- Kenya's growth prospects had earlier been revised downwards by the lender to a slow of 5.3 per cent by the end of this year.
- This was down from last year’s projection of 7.5 per cent.
Kenya, among other developing countries, is staring at slowed growth rate following the unprecedented swings in commodity prices witnessed in the recent past, IMF now says.
In its latest report on food and energy insecurity, exploring the effects of volatile commodity prices on economic prospects and inflation, it says the up-and-down swings in commodity prices will likely pose economic challenges in coming years.
“The size and speed of swings in commodity prices will hurt economies’ growth globally, and make inflation more volatile in the years to come even as prices decline,” the lender says.
Kenya's growth prospects had earlier been revised downwards by the lender to a slow of 5.3 per cent by the end of this year, down from last year’s projection of 7.5 per cent.
It attributed the projection to downturns in advanced economies and emerging markets.
In its new outlook, its attributes the impending slow growth and rise in inflation to volatility in commodity terms of trade, the movement of prices that a country pays for commodity imports and the prices it receives for commodity exports.
The movements have greatly been influenced by the strengthening of the US dollar against local currencies.
Kenyan importers have been grappling with high costs of importation on the back of the dwindling shilling which has weakened 15 per cent year-to-date against the dollar closing at 132.12 yesterday.
Importers are thus forced to pass on the burden to consumers through hiked basic commodity prices, pushing inflation levels beyond the statutory requirement of 7.5 per cent.
Last month, the country’s inflation stood at 9.2 per cent on rising food prices and the weak shilling, even as the IMF projects further rise in the coming months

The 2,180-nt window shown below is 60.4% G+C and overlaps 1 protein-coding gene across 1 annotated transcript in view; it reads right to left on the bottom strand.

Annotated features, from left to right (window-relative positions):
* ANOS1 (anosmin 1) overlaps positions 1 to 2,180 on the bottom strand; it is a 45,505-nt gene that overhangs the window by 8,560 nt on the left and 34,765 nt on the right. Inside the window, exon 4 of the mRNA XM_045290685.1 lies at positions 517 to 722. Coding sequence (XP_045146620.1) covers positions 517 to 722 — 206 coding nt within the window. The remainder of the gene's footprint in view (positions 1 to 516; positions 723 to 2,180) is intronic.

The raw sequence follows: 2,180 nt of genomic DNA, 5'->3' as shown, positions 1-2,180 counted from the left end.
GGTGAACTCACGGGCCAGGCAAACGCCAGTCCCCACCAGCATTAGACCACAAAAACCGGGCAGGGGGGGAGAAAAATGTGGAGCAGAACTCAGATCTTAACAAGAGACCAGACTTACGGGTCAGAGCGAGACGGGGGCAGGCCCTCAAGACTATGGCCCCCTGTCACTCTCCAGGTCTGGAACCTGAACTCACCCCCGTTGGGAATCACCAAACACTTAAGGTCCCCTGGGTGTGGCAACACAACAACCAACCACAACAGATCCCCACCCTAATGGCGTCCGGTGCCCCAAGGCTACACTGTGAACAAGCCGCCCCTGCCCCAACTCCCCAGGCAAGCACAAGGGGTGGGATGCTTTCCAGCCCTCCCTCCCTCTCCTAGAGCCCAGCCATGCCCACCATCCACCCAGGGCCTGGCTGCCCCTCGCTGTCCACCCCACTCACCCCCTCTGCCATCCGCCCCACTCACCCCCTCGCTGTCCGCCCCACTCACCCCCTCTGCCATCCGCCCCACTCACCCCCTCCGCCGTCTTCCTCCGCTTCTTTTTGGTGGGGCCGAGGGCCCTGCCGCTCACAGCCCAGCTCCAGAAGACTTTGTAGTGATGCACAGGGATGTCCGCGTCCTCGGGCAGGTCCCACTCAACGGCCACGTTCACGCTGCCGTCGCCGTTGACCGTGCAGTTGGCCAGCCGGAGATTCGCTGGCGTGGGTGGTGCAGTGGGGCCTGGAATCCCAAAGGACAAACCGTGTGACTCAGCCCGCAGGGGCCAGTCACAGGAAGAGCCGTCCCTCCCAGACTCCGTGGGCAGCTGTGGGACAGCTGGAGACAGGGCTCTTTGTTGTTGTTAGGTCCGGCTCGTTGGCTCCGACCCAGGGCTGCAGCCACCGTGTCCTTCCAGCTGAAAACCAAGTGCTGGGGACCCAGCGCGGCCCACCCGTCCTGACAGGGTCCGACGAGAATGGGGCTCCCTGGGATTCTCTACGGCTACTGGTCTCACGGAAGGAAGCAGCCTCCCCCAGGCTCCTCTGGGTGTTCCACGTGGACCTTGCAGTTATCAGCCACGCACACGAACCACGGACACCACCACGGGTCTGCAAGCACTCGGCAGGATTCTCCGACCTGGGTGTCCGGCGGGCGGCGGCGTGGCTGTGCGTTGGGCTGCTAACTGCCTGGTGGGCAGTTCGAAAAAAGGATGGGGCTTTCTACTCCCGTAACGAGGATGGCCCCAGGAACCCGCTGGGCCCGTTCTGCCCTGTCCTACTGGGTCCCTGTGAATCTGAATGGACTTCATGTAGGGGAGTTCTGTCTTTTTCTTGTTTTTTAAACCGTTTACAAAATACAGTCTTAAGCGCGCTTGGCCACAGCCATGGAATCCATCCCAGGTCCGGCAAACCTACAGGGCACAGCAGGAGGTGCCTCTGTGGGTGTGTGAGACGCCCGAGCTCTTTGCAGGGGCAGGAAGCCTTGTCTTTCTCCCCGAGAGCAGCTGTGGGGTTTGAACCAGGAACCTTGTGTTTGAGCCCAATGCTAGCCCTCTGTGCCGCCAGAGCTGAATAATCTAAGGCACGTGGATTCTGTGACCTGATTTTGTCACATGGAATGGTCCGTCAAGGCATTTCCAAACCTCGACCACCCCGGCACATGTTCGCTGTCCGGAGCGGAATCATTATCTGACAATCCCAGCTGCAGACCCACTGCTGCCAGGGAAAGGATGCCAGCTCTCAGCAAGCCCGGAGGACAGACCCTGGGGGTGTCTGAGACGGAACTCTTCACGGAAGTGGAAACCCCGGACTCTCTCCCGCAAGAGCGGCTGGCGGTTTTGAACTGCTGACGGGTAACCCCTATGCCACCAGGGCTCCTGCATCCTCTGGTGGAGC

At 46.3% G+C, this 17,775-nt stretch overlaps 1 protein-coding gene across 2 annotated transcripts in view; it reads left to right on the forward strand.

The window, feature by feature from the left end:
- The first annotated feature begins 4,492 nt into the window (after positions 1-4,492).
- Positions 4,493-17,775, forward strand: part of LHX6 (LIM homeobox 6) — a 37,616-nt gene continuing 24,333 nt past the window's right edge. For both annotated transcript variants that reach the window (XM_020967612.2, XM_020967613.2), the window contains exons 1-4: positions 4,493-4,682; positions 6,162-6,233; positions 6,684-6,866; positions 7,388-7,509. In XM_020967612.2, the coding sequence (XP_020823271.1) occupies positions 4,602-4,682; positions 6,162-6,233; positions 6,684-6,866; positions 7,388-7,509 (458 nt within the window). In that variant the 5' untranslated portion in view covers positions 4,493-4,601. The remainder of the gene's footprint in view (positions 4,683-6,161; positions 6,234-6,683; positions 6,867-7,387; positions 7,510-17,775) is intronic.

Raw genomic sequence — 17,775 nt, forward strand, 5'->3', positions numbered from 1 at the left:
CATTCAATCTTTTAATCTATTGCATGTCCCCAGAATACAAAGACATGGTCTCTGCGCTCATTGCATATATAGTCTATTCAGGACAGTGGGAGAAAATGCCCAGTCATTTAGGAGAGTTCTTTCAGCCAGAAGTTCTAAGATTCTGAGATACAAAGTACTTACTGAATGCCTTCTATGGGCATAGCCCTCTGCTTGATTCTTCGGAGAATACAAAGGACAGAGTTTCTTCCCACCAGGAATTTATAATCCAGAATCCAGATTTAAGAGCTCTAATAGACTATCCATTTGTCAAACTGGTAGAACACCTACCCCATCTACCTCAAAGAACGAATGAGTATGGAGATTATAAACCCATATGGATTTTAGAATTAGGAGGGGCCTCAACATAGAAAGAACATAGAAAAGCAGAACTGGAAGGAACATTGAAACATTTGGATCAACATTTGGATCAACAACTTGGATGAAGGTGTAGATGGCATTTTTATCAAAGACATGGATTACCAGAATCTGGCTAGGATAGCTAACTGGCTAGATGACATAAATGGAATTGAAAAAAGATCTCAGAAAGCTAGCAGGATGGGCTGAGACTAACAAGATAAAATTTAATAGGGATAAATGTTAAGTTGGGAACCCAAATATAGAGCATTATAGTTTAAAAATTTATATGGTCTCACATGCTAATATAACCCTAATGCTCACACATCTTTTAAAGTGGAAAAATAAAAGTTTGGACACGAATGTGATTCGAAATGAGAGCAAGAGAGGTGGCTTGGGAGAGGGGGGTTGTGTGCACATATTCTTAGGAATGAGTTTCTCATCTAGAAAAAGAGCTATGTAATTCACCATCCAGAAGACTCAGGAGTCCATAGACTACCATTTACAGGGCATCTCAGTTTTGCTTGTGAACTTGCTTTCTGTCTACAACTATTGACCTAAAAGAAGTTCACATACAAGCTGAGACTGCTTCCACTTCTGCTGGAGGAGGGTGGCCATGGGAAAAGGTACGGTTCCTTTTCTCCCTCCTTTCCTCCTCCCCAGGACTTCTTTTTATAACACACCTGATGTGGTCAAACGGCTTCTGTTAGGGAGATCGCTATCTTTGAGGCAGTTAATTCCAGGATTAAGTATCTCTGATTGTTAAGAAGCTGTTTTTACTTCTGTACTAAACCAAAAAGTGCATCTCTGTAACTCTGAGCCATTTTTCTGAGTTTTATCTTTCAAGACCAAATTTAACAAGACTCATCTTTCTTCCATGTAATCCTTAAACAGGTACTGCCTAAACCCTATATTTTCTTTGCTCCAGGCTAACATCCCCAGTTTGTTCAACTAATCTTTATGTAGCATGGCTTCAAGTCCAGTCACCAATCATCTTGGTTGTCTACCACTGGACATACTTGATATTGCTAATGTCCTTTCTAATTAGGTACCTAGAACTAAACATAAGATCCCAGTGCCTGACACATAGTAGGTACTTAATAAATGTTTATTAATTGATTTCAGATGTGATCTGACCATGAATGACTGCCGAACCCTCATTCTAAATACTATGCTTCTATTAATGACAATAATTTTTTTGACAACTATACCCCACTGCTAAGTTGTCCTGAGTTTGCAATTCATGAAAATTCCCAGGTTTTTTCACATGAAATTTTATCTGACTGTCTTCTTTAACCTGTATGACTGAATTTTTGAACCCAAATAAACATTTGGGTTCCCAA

Food and energy prices have surged to near-historic highs in recent years amid the pandemic and the war in Ukraine, which prompted major supply disruptions.
This was accompanied by a sharp rise in the volatility of commodity prices as well.
The challenges from heightened commodity price volatility come on top of the problems caused by the surge in price levels.
Data by the Food and Agriculture Organisation (FAO) shows world food commodity prices rose nearly 40 per cent in the two years just before Russia’s invasion of Ukraine, and the war propelled prices even higher.
Wheat prices jumped 38 per cent in March 2022 from a month earlier.
Nevertheless, energy prices rose sharply, with natural gas prices almost tripling.
High energy prices also fed into record prices of commonly used fertilizers for food production.
The lender reiterates that such swings in commodity prices can weigh on long-term economic growth, especially for commodity exporters.
"Higher volatility in commodity prices may induce greater volatility in government finances in commodity-exporting countries, and thereby lead to stop-start public investment," IMF says.
In turn, this would weigh on both physical and human capital investment, the lender adds in a statement.
Kenya’s exports have been termed insufficient in addressing the country's trade deficit which widened by 15.8 per cent in the third quarter of 2022.
This was pushed by an increase in the costly importation of petroleum products and fertilizer.